allotment garden -> μερίδιο κήπου, κηπομερίδιο
An allotment garden (British English), often called simply an allotment, or a community garden (North America), is a plot of land made available for individual, non-commercial gardening or growing food plants. Such plots are formed by subdividing a piece of land into a few or up to several hundred land parcels that are assigned to individuals or families. Such parcels are cultivated individually, contrary to other community garden types where the entire area is tended collectively by a group of people. In countries that do not use the term “allotment (garden)”, a “community garden” may refer to individual small garden plots as well as to a single, large piece of land gardened collectively by a group of people. The term “victory garden” is also still sometimes used, especially when a community garden dates back to the First or Second World War.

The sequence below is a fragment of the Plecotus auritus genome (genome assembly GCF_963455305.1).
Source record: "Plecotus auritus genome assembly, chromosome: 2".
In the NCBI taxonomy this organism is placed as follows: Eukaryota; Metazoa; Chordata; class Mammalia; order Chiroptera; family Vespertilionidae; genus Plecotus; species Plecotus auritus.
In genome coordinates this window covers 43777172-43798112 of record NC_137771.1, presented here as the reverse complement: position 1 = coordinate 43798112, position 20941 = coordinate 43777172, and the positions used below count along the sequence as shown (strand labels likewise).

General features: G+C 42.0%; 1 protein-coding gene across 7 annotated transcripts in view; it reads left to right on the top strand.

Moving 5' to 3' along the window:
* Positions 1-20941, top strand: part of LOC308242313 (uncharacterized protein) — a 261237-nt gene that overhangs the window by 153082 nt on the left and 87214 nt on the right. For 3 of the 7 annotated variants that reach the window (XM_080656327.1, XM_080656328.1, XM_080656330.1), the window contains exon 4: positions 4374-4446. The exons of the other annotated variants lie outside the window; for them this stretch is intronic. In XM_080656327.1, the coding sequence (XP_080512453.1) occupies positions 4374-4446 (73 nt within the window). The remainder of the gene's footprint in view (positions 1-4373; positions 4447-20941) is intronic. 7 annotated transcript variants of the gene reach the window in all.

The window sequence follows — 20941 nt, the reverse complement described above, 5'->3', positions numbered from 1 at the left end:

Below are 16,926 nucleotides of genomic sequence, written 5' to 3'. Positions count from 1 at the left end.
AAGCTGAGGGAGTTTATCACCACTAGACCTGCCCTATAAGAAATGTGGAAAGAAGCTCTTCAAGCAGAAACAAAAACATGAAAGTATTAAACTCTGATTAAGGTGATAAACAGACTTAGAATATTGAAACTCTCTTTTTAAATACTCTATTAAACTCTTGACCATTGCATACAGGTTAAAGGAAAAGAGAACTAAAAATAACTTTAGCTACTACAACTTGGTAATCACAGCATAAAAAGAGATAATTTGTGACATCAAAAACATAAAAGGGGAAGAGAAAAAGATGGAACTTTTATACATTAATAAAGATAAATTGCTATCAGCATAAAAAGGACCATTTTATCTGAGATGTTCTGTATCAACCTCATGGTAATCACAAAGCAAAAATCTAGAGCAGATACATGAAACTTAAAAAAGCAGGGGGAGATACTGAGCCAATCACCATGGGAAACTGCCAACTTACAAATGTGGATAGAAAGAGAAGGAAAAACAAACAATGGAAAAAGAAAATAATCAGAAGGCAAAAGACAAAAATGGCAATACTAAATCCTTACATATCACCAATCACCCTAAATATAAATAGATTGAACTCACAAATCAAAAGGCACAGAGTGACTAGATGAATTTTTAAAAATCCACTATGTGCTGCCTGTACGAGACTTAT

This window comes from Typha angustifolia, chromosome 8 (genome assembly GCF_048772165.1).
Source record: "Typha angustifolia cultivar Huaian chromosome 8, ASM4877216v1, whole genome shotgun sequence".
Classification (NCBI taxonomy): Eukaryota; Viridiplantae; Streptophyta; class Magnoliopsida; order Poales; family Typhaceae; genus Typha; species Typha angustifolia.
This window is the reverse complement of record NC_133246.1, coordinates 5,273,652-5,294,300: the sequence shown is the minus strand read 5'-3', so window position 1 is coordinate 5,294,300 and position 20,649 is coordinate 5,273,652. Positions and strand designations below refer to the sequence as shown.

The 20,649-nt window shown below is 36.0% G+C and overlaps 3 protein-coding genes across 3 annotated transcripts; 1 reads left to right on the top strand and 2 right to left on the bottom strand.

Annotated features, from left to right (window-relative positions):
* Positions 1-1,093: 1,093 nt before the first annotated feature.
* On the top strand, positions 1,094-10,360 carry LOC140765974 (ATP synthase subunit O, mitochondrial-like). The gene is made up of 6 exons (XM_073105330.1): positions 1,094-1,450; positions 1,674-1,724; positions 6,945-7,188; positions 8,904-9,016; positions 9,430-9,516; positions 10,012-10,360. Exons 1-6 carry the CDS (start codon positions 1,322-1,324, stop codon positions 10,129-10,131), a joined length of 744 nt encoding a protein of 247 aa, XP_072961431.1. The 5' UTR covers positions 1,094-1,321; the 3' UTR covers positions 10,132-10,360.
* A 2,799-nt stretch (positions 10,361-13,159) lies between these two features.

The individual size of a parcel typically suits the needs of a family, and often the plots include a shed for tools and shelter, and sometimes a hut for seasonal or weekend accommodation. The individual gardeners are usually organised in an allotment association, which leases or is granted the land from an owner who may be a public, private or ecclesiastical entity, and who usually stipulates that it be only used for gardening (i.e., growing vegetables, fruits and flowers), but not for permanent residential purposes (this is usually also required by zoning laws). The gardeners have to pay a small membership fee to the association, and have to abide by the corresponding constitution and by-laws. However, the membership entitles them to certain democratic rights.https://en.wikipedia.org/wiki/Allotment_(gardening